This week, I was featured on Yes & Yes for my trichotillomania. You can definitely tell this article was written a couple months ago, so I decided it was time for an update.
There have been some drastic changes since I did that interview, almost immediately after. I can’t tell you why my pull scale slide from a lazy three to a hasty seven, but it did. Honestly, it probably had to do with the move (which is over, thank goodness). That was really stressful though, not to mention I was on this birth control that was making me crazy and work has been a trial.
So, let’s start with the first offense:
I pulled most of my eyebrow out, and then, feeling guilty about it, pulled the other. I’ve been drawing them on, which I actually kind of like better than having eyebrows cause I can make them thin. I do not like reaching up to scratch them and my fingers coming back stained with eyeliner. I am curious as to why I never drew them on the whole time growing up. That would’ve made school life a thousand times easier.
So that happened, and then I forbid myself to keep pulling from there. Sadly, I broke my vow of not pulling from my head and this happened:
Responses to the article:
I shared Sarah’s article on Facebook once it came out, and responses have been surprisingly good. A few people that I know stalk my Facebook haven’t liked or commented on it, so I wonder if I offended them in some way.
The friend I mentioned in the article, Lindsey, actually shared it on her page. Since then, two people from elementary school added me on Facebook. They haven’t tried to talk to me, so I don’t know why they did that, but that’s a completely other post.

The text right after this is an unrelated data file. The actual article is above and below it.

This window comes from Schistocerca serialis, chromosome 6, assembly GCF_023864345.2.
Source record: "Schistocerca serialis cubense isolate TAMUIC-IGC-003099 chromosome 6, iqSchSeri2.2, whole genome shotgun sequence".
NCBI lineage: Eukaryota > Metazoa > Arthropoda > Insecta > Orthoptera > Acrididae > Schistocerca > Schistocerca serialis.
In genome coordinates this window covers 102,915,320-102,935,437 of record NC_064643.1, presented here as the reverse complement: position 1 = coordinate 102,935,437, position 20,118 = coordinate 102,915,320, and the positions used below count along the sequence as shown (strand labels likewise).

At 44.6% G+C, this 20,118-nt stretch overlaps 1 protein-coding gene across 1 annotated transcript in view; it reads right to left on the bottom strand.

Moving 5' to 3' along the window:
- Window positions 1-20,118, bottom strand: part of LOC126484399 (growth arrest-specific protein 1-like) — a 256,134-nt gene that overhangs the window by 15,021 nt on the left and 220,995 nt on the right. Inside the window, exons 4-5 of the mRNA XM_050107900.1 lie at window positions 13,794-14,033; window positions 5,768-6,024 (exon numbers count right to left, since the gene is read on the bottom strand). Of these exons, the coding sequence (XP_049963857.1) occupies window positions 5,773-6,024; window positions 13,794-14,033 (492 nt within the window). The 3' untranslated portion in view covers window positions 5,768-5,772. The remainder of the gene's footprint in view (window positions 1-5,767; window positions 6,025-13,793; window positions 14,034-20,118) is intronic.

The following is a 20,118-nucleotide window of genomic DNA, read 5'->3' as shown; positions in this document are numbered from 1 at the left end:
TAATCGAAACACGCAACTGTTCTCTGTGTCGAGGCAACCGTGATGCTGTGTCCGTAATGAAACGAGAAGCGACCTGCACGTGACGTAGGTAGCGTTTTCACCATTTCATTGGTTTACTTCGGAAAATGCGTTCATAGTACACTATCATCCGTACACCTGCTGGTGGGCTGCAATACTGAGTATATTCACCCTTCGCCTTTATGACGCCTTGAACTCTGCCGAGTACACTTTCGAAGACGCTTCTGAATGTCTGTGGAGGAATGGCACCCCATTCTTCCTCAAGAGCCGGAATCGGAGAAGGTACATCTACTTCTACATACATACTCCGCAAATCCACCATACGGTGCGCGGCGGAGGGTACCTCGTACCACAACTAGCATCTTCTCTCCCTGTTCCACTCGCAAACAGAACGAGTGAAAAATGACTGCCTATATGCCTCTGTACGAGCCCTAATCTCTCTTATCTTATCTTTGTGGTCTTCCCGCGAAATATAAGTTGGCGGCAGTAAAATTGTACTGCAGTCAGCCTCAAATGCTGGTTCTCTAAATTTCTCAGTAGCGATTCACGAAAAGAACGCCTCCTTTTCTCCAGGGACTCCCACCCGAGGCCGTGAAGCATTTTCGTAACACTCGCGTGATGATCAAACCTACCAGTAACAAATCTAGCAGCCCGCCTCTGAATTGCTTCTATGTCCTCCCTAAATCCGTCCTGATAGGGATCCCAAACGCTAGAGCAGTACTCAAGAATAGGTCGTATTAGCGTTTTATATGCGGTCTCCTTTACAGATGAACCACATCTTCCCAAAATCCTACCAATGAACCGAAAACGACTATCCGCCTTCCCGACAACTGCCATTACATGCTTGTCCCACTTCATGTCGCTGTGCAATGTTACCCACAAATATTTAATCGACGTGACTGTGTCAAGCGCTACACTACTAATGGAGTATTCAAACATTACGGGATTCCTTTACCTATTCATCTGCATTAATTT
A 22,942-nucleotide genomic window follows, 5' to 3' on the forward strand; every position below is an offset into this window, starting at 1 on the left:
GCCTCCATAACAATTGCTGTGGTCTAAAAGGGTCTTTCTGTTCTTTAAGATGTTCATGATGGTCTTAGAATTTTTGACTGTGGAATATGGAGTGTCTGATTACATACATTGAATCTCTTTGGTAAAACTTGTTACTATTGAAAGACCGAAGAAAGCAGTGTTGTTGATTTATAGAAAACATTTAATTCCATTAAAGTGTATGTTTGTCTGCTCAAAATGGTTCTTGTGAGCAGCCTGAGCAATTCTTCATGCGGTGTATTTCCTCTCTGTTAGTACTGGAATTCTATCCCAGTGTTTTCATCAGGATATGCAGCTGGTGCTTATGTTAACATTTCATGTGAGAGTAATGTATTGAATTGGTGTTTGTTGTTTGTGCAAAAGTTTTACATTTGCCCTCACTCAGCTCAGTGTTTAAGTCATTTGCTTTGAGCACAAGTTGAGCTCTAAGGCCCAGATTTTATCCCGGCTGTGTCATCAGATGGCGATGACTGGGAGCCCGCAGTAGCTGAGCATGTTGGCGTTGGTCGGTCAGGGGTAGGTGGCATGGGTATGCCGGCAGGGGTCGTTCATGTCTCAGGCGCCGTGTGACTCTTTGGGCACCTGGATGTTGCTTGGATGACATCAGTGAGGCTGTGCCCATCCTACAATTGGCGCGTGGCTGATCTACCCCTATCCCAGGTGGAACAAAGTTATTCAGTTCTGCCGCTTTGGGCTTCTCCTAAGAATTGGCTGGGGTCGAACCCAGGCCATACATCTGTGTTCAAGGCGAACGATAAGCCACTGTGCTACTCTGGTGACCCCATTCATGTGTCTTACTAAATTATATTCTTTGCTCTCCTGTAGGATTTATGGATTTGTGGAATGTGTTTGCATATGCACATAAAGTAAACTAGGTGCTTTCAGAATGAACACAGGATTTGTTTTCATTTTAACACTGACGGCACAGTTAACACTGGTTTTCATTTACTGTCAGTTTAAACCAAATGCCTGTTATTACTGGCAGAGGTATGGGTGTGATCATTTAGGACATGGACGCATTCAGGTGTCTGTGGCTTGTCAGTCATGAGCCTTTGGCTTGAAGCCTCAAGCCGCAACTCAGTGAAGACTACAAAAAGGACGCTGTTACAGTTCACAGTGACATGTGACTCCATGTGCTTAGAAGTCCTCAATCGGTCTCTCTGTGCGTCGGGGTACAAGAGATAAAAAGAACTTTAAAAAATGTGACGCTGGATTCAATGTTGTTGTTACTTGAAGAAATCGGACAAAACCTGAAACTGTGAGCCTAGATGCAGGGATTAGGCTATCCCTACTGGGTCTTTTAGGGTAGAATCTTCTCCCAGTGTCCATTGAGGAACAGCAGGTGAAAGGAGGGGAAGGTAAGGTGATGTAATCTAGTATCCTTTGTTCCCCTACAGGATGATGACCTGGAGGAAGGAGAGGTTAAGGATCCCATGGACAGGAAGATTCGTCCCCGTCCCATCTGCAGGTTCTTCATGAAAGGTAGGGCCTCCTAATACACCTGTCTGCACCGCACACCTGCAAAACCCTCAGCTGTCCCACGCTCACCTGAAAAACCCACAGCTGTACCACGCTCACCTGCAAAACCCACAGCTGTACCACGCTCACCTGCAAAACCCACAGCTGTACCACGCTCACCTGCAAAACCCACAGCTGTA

Lindsey and I talked a little about the article and she mentioned how I threw my mother under the bus. I don’t think I did. You have to understand, there was nothing good about that relationship at that time in my life. My mother did use my trich like I was intentionally hurting her, but I have to hand it to her, she did pay for all of the therapy that followed (or my dad did, but my mom took me to the sessions). My mother has read the article, and her response was “Great interview!! I’m so proud of you!!!” She has been oddly supportive lately….
A few other comments included people listing others they knew with it, how they remember how hard this disease has been for me, and how brave I am to share the story. One friend even said she used to have it and if I ever wanted to talk to her or distract myself to contact her.
Funny thing is, people keep saying how brave I am. I don’t feel brave. Every time I pull, I feel like a coward. Talking about trich isn’t brave to me. Finding the strength to stop pulling is.